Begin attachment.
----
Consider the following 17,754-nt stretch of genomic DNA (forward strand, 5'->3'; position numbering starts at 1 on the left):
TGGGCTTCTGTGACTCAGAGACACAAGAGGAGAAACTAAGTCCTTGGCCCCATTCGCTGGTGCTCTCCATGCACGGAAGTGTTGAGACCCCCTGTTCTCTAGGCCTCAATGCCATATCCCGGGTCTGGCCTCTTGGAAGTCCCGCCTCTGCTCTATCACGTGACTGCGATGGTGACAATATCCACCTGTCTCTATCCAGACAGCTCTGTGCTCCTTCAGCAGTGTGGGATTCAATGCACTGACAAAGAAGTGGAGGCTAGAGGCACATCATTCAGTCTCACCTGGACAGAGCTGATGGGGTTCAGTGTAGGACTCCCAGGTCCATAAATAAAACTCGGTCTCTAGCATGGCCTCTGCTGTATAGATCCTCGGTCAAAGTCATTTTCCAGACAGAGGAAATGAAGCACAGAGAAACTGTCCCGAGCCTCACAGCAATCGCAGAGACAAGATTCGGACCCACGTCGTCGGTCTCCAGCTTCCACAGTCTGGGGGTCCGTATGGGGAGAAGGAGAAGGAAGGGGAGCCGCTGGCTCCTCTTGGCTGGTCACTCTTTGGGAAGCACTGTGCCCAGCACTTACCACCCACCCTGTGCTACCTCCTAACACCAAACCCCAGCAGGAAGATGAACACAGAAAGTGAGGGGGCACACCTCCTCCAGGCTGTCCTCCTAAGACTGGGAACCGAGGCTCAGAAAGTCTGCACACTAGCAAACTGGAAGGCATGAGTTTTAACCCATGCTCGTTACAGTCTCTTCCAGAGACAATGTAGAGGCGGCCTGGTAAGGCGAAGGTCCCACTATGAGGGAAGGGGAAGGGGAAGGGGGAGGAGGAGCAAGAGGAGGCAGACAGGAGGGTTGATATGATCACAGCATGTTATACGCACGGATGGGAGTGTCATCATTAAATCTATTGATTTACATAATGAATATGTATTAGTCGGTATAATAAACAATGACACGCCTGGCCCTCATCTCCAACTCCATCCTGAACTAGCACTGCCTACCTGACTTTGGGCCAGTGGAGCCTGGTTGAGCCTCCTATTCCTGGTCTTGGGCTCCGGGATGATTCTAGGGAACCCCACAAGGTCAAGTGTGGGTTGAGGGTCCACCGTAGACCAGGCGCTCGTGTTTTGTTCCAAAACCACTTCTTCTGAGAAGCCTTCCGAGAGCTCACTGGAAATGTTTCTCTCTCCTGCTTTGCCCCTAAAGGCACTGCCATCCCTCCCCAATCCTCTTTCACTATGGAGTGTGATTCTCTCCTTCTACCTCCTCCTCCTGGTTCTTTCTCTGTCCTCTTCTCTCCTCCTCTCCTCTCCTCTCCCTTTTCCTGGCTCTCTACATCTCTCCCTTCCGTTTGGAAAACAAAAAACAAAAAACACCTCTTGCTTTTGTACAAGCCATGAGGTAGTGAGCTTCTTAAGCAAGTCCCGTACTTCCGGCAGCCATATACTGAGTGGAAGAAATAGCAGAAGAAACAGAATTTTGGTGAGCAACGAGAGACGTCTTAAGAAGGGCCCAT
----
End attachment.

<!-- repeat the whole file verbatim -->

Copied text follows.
Consider the following 17,754-nt stretch of genomic DNA (forward strand, 5'->3'; position numbering starts at 1 on the left):
TGGGCTTCTGTGACTCAGAGACACAAGAGGAGAAACTAAGTCCTTGGCCCCATTCGCTGGTGCTCTCCATGCACGGAAGTGTTGAGACCCCCTGTTCTCTAGGCCTCAATGCCATATCCCGGGTCTGGCCTCTTGGAAGTCCCGCCTCTGCTCTATCACGTGACTGCGATGGTGACAATATCCACCTGTCTCTATCCAGACAGCTCTGTGCTCCTTCAGCAGTGTGGGATTCAATGCACTGACAAAGAAGTGGAGGCTAGAGGCACATCATTCAGTCTCACCTGGACAGAGCTGATGGGGTTCAGTGTAGGACTCCCAGGTCCATAAATAAAACTCGGTCTCTAGCATGGCCTCTGCTGTATAGATCCTCGGTCAAAGTCATTTTCCAGACAGAGGAAATGAAGCACAGAGAAACTGTCCCGAGCCTCACAGCAATCGCAGAGACAAGATTCGGACCCACGTCGTCGGTCTCCAGCTTCCACAGTCTGGGGGTCCGTATGGGGAGAAGGAGAAGGAAGGGGAGCCGCTGGCTCCTCTTGGCTGGTCACTCTTTGGGAAGCACTGTGCCCAGCACTTACCACCCACCCTGTGCTACCTCCTAACACCAAACCCCAGCAGGAAGATGAACACAGAAAGTGAGGGGGCACACCTCCTCCAGGCTGTCCTCCTAAGACTGGGAACCGAGGCTCAGAAAGTCTGCACACTAGCAAACTGGAAGGCATGAGTTTTAACCCATGCTCGTTACAGTCTCTTCCAGAGACAATGTAGAGGCGGCCTGGTAAGGCGAAGGTCCCACTATGAGGGAAGGGGAAGGGGAAGGGGGAGGAGGAGCAAGAGGAGGCAGACAGGAGGGTTGATATGATCACAGCATGTTATACGCACGGATGGGAGTGTCATCATTAAATCTATTGATTTACATAATGAATATGTATTAGTCGGTATAATAAACAATGACACGCCTGGCCCTCATCTCCAACTCCATCCTGAACTAGCACTGCCTACCTGACTTTGGGCCAGTGGAGCCTGGTTGAGCCTCCTATTCCTGGTCTTGGGCTCCGGGATGATTCTAGGGAACCCCACAAGGTCAAGTGTGGGTTGAGGGTCCACCGTAGACCAGGCGCTCGTGTTTTGTTCCAAAACCACTTCTTCTGAGAAGCCTTCCGAGAGCTCACTGGAAATGTTTCTCTCTCCTGCTTTGCCCCTAAAGGCACTGCCATCCCTCCCCAATCCTCTTTCACTATGGAGTGTGATTCTCTCCTTCTACCTCCTCCTCCTGGTTCTTTCTCTGTCCTCTTCTCTCCTCCTCTCCTCTCCTCTCCCTTTTCCTGGCTCTCTACATCTCTCCCTTCCGTTTGGAAAACAAAAAACAAAAAACACCTCTTGCTTTTGTACAAGCCATGAGGTAGTGAGCTTCTTAAGCAAGTCCCGTACTTCCGGCAGCCATATACTGAGTGGAAGAAATAGCAGAAGAAACAGAATTTTGGTGAGCAACGAGAGACGTCTTAAGAAGGGCCCAT